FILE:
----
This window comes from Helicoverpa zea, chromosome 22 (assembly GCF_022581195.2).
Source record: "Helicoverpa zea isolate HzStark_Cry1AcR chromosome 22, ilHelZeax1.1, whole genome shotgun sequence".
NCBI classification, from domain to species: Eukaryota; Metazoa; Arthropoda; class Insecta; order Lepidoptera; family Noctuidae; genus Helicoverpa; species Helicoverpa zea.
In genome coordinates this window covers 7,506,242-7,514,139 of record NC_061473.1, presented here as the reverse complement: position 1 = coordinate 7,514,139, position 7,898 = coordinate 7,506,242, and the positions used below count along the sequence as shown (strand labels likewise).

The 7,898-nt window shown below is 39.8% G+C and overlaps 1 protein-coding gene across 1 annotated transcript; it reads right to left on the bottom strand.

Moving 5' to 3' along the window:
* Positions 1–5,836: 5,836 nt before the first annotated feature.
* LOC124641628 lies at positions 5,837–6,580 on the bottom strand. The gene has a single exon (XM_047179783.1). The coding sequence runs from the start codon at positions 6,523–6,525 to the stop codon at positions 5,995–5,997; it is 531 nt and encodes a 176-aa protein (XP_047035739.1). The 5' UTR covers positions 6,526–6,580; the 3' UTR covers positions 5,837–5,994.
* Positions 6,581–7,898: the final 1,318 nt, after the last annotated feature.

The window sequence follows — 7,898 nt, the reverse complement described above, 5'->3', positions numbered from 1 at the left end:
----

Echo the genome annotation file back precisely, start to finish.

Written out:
This window comes from Helicoverpa zea, chromosome 22 (assembly GCF_022581195.2).
Source record: "Helicoverpa zea isolate HzStark_Cry1AcR chromosome 22, ilHelZeax1.1, whole genome shotgun sequence".
NCBI classification, from domain to species: Eukaryota; Metazoa; Arthropoda; class Insecta; order Lepidoptera; family Noctuidae; genus Helicoverpa; species Helicoverpa zea.
In genome coordinates this window covers 7,506,242-7,514,139 of record NC_061473.1, presented here as the reverse complement: position 1 = coordinate 7,514,139, position 7,898 = coordinate 7,506,242, and the positions used below count along the sequence as shown (strand labels likewise).

The 7,898-nt window shown below is 39.8% G+C and overlaps 1 protein-coding gene across 1 annotated transcript; it reads right to left on the bottom strand.

Moving 5' to 3' along the window:
* Positions 1–5,836: 5,836 nt before the first annotated feature.
* LOC124641628 lies at positions 5,837–6,580 on the bottom strand. The gene has a single exon (XM_047179783.1). The coding sequence runs from the start codon at positions 6,523–6,525 to the stop codon at positions 5,995–5,997; it is 531 nt and encodes a 176-aa protein (XP_047035739.1). The 5' UTR covers positions 6,526–6,580; the 3' UTR covers positions 5,837–5,994.
* Positions 6,581–7,898: the final 1,318 nt, after the last annotated feature.

The window sequence follows — 7,898 nt, the reverse complement described above, 5'->3', positions numbered from 1 at the left end: